England plot a way past South Africa's batsmen
By finishing second in Group A, England have been drawn against South Africa, winners of Group D, in the quarter-finals of the Under-19 World Cup in Townsville. It is a clash between two professional and well-drilled outfits that contains what could potentially be one of the contests of the tournament: England's new-ball attack against South Africa's openers.
The majority of England's players had the day off on Friday, after beating Nepal by 127 runs the day before, and spent it recuperating at their service apartments on Palmer Street: playing FIFA, watching bits of the Lord's Test, staying out of the harsh sun and keeping off their feet as much as possible. Today, they're back to practicing with sharpened focus. Tim Boon, their coach, said: "We're as best prepared as we can be."
England have played South Africa before, in a seven-match home series they lost 2-4 in July last year. Only eight of those South Africans, however, are part of the World Cup squad so half of their outfit is not familiar to Adam Ball's team. Someone they do know well is the opening batsman Quinton de Kock, who top scored with 341 runs in that series. "We felt if we could get him out early and expose that middle order as early as we could, we were right in there," said Ball, England's captain. "That will probably one of our main goals this time around and we will see how it goes."
De Kock is a threat once again. He enters the quarter-final as the World Cup's leading run-scorer, 226 in three innings in Brisbane. His opening partner Chad Bowes is third on the list with 179 and they have been responsible for South Africa's substantial batting success so far. In Reece Topley and Jamie Overton, however, England have two of the tallest and quickest bowlers in the World Cup, and they'll be gunning for those South African scalps as early as possible.
"Quinton de Kock had a good series against us but we know how he plays, so there won't be any surprises there," said Topley. "We've got good plans and we'll attack him. We'll attack most of the order to be honest."
Since that defeat to South Africa, England's Under-19 cricketers have had a rigorous training programme at home, and toured Bangladesh and Australia. "I'd like to think so," said Boon, when asked whether his players were significantly improved now. "Over the last two years quite a number of our guys have been getting international experience, which is what it is all about."
A "bombshell," was how Boon described what his players were hit with when they entered theEngland Development Programme. "It's a really tough regime. Just the work rates and the key learnings at 16-17, it's a very intensive program at that age."
Ball said the focus of the system he'd been through was to produce "mentally tough players". He said they'd learned the discipline required of a professional cricketer, the sacrifices that were necessary, and how they couldn't "just go away and do what every other person does in their daily life."
"We have had some very stressful times preparing for this," Ball said. "We have been preparing for about two years now. That involves long periods up to 10 days at Loughborough, our centre of excellence. Very long days - waking up at 6am and leaving thecentre at about 8pm in the evening. So we have been put through the hard yards and now it's come to the business time."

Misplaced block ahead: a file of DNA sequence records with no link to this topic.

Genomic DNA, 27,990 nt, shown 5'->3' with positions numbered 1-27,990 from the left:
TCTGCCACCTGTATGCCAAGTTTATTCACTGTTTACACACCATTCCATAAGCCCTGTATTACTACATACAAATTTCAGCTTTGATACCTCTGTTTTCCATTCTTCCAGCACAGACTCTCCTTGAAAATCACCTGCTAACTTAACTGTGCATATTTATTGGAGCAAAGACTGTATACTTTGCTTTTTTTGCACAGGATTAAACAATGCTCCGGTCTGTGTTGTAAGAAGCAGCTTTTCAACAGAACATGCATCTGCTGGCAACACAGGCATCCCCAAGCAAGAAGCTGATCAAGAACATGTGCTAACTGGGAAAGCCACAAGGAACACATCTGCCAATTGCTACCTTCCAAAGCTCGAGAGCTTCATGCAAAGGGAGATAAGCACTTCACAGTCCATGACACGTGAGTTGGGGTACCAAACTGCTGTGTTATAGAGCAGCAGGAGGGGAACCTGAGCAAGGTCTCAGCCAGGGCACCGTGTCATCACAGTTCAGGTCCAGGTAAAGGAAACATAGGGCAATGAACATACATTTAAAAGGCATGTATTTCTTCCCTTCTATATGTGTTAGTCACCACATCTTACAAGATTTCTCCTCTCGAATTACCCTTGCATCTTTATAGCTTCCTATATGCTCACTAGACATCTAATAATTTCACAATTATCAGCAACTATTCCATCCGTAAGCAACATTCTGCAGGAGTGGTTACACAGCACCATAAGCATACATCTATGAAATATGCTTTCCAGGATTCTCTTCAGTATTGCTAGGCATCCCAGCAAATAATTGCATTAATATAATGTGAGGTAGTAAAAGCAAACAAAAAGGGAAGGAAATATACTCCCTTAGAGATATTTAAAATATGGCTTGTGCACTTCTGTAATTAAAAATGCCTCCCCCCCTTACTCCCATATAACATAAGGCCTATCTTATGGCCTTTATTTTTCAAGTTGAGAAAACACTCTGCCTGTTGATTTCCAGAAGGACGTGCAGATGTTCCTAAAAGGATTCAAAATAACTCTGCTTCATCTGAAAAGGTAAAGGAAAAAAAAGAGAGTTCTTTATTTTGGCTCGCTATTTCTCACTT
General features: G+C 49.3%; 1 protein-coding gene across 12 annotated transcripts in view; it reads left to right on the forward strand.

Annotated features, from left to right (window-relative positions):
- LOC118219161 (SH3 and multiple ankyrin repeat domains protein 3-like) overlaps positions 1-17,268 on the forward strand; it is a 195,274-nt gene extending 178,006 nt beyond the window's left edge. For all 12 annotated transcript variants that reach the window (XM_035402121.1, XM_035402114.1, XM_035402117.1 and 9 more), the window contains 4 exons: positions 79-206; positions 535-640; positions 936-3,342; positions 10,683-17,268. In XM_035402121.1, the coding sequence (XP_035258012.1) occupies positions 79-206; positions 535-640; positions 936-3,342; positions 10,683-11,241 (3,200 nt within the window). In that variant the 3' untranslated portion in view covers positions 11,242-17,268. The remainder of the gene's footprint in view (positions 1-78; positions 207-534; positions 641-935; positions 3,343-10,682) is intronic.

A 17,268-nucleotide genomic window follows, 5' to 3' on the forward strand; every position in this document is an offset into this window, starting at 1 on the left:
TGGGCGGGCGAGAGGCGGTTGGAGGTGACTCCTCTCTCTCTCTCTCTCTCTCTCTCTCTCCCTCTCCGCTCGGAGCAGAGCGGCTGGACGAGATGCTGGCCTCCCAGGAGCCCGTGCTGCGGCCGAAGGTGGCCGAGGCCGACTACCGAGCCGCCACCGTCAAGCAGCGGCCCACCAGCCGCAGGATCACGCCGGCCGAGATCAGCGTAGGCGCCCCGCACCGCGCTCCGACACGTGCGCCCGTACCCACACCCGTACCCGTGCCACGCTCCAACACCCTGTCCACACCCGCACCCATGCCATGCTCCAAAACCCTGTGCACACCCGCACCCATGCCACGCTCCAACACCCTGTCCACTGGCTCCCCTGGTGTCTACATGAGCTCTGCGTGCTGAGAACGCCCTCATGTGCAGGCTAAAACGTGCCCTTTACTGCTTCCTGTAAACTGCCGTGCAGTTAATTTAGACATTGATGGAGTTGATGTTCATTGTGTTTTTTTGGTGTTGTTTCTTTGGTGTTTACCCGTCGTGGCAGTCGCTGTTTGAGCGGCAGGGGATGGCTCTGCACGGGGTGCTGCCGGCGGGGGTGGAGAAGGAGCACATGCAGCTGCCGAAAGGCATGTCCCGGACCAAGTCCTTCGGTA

The business time didn't begin well. After winning both warm-up games comfortably, England were sent in by Australia on a difficult batting wicket at Tony Ireland Stadium and dismissed for 143 in their first group match. "We learnt a lot of lessons in the game that we lost against Australia. There were some fundamental things that we didn't do and that was just to occupy the crease and see the tough times out," said Boon. "The toss made it tricky early doors, and I think we could have coped with that a little better. It provided us with another learning experience. Most of our players now have played and either got runs or had a decent bowl so everyone's in a pretty good frame of mind."
In their next two games, England did occupy the crease, chasing 113 in 36.3 overs againstIreland with seven wickets in hand, and making 274 against Nepal. Ball saw room for more improvement. "I think making sure that we post big scores on the board for our bowlers to defend and then again, to chase down big scores," he said. "We have shown signs that we can do it but we just need to keep developing that on a consistent basis."
One of their problems has been at the top of the order. Coming into the World Cup, Daniel Bell-Drummond had been tipped to be one of the batsmen to watch, but he's managed only 31 runs in three innings. He began with a duck against Australia and finished the group stage with a hard-earned 23 against Nepal. Boon said it was a "question of time" before Bell-Drummond came right.
"DBD [Bell-Drummond] is an exceptional player, an exceptional character," said Boon. "He's been in a rich vein of form, he's scored runs [for Kent] against the senior South African team and to me it's just a question of time before he comes right."
The quarter-final against South Africa could be Bell-Drummond's last opportunity to show the world what he can do. Topley, however, is confident that it won't be. He believes this class of England Under-19 has been groomed to successfully deal "with pressure situations such as Sunday".
George Binoy is an assistant editor at ESPNcricinfo